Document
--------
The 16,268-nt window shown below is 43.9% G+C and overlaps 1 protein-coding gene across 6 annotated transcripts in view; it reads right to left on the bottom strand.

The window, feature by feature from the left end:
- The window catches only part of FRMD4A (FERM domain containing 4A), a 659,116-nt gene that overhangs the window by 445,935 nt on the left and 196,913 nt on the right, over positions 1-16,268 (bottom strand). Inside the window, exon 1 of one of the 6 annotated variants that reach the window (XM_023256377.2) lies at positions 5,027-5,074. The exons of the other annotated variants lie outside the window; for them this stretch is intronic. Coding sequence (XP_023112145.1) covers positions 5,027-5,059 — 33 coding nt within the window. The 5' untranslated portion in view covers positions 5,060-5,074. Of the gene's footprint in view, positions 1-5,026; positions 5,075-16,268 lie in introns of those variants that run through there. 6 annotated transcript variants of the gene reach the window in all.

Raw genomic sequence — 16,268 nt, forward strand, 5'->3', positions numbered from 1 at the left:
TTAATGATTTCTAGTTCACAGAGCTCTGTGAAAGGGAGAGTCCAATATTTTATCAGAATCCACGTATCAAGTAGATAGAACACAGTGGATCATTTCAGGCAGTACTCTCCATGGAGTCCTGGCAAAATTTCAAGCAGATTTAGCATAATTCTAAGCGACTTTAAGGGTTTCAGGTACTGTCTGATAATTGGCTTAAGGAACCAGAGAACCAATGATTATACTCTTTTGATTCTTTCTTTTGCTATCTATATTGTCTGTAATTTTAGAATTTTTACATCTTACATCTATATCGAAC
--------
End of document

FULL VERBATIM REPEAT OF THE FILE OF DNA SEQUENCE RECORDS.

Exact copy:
The 16,268-nt window shown below is 43.9% G+C and overlaps 1 protein-coding gene across 6 annotated transcripts in view; it reads right to left on the bottom strand.

The window, feature by feature from the left end:
- The window catches only part of FRMD4A (FERM domain containing 4A), a 659,116-nt gene that overhangs the window by 445,935 nt on the left and 196,913 nt on the right, over positions 1-16,268 (bottom strand). Inside the window, exon 1 of one of the 6 annotated variants that reach the window (XM_023256377.2) lies at positions 5,027-5,074. The exons of the other annotated variants lie outside the window; for them this stretch is intronic. Coding sequence (XP_023112145.1) covers positions 5,027-5,059 — 33 coding nt within the window. The 5' untranslated portion in view covers positions 5,060-5,074. Of the gene's footprint in view, positions 1-5,026; positions 5,075-16,268 lie in introns of those variants that run through there. 6 annotated transcript variants of the gene reach the window in all.

Raw genomic sequence — 16,268 nt, forward strand, 5'->3', positions numbered from 1 at the left:
TTAATGATTTCTAGTTCACAGAGCTCTGTGAAAGGGAGAGTCCAATATTTTATCAGAATCCACGTATCAAGTAGATAGAACACAGTGGATCATTTCAGGCAGTACTCTCCATGGAGTCCTGGCAAAATTTCAAGCAGATTTAGCATAATTCTAAGCGACTTTAAGGGTTTCAGGTACTGTCTGATAATTGGCTTAAGGAACCAGAGAACCAATGATTATACTCTTTTGATTCTTTCTTTTGCTATCTATATTGTCTGTAATTTTAGAATTTTTACATCTTACATCTATATCGAAC